The Connection Between Anxiety And Eating Disorders
People commonly misperceive that individuals with eating disorders are “vain” or that eating disorders are all about wanting to look thin like models in the magazines. However, the reality is that eating disorders are caused by a combination of genetic and environmental factors. — Jennifer Rollin MSW, LCSW-C
About 67% of individuals with eating disorders also have some type of anxiety disorder, the most common being mental illnesses. Those suffering from anxiety often have low self-esteem and body image issues, making it easier for them to be susceptible to eating disorders and unhealthy eating practices.
Eating Disorders as Harmful Coping Mechanisms
Anxiety disorders often cause individuals to try to and find coping mechanisms that can help them to handle the symptoms and feelings they have. However, a lot of the most common coping mechanisms aren’t healthy. In fact, some can worsen symptoms or create additional disorders altogether. A lot of those with an anxiety and eating disorder usually develop their eating habits in an attempt to cope with their anxiety.
Sometimes attitudes and behaviors emerge in response to the overwhelming despair and hopelessness that accompanies watching a loved one starving herself/himself. — Judy Scheel Ph.D., L.C.S.W., CEDS
Unfortunately, harmful coping mechanisms affect the individual much more as time goes on. In this attempt to cope, the guilt and anxiety worsen. For those with bulimia and other purging related disorders, the guilt follows an alleviation of anxiety that had been lifted after purging, binging and purging, and other practices. The guilt and anxiety that follow purging are almost always much worse than before. More purging occurs in an effort to mitigate the feelings of sadness and guilt. It works for a short time, but then the cycle repeats itself.
Eating Disorders: A Form of Self Harm
It stems from the relationship that anxiety disorders can have self-harming behaviors. Eating disorders are often categorized as a type of self-harm, even if the goal is to get in better shape or be healthier. More specifically, eating disorders like bulimia and anorexia are classified as “nonsuicidal self-injury”, or NSSI. When coinciding with anxiety, or any other mental illness, those who use unhealthy eating habits as a coping mechanism or self-punishment say that it works as a distraction for them. It helps to take the focus off their feelings while simultaneously matching their physical well-being and feelings to their negative emotions.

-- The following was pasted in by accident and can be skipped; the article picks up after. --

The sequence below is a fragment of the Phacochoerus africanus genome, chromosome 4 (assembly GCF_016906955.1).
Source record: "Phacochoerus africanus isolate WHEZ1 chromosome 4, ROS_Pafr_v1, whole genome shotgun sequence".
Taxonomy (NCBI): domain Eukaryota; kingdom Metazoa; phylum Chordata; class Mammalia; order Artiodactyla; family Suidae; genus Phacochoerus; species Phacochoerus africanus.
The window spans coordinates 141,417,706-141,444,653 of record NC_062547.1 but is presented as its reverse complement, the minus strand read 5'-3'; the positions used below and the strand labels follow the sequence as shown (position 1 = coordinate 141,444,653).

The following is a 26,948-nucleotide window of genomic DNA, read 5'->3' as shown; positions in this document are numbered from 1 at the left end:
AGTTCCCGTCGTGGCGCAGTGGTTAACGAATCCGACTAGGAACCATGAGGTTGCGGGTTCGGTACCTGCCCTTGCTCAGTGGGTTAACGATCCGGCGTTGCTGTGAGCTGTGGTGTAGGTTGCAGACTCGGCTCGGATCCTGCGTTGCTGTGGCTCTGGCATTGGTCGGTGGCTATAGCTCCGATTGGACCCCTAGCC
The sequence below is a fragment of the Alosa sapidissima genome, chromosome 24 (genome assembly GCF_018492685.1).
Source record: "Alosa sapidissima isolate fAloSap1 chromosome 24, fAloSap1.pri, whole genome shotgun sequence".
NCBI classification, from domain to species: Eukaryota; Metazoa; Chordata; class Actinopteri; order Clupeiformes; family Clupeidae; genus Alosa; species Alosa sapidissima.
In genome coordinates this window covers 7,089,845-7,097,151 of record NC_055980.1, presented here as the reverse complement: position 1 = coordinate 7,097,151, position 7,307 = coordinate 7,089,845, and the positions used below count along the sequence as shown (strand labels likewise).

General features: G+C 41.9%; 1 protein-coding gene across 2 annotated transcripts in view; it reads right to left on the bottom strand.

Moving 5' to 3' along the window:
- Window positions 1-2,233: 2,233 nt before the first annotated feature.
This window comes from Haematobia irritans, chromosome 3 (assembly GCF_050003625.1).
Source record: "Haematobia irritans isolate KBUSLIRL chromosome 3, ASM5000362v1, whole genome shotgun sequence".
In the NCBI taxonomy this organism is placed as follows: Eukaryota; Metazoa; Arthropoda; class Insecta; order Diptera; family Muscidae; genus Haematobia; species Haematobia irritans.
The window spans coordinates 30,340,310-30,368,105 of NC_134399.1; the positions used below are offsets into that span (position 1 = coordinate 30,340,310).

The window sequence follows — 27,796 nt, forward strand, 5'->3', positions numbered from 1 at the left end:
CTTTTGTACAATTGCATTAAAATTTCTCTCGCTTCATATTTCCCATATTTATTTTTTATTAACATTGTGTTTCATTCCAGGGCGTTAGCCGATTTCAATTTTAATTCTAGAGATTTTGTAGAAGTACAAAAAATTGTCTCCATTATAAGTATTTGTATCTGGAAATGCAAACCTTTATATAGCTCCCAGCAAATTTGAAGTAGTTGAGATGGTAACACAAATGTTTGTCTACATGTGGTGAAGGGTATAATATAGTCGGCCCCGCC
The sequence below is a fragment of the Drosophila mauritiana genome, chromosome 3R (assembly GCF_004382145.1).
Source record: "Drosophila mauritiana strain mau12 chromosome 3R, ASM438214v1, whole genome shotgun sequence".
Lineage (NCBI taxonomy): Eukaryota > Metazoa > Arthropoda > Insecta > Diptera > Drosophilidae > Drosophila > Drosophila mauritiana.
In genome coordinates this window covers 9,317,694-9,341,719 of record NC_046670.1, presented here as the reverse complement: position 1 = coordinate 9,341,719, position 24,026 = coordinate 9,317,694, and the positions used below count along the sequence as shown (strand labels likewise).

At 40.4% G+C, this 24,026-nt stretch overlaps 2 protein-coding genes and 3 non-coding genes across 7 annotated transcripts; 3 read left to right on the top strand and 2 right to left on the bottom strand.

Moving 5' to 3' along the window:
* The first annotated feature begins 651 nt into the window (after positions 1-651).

Many people who don’t “look like they have an eating disorder” based on their weight, gender, or skin color are not identified as having an eating disorder by medical professionals. — Alexis Conason Psy.D.
Breaking The Cycle
The only guaranteed way of breaking the harmful coping cycle is creating some kind of treatment plan. Eating and anxiety disorders can be treated at the same time in very similar ways. It’s actually encouraged by many psychologists and therapists to get treatment for both simultaneously. The most common and effective treatment plan is the counseling coupled with nutritional care, such as a certain diet to follow or just careful attention to eating habits.
There are hundreds of treatment centers throughout the United States, and other parts of the world, that are dedicated to providing the best care to those suffering from eating disorders and anxiety disorders. If treatment centers aren’t what fit your needs, there are eating disorder specialists, psychologists, and therapists that can be incredibly helpful and beneficial.
The most common treatment plan is cognitive-behavioral therapy or CBT. CBT concentrates on identifying unhealthy behaviors and making an effort to alter patterns both behaviorally and mentally. CBT typically takes about three to four months for significant improvement to be evident. Of course, some health professionals also recommend medications to aid in the patient’s mental state. Nutritional counseling and group therapy can also be extremely beneficial for patients.
It’s important to remember that treatment plans are different for everyone. Different combinations of treatment work for different people and treatment centers acknowledge this. Treatment centers are the most beneficial for eating disorder and anxiety patients. With their help, each individual receives help constructing a treatment plan that works best for them and their specific needs. Getting help is the first step to recovery. Recovery is possible.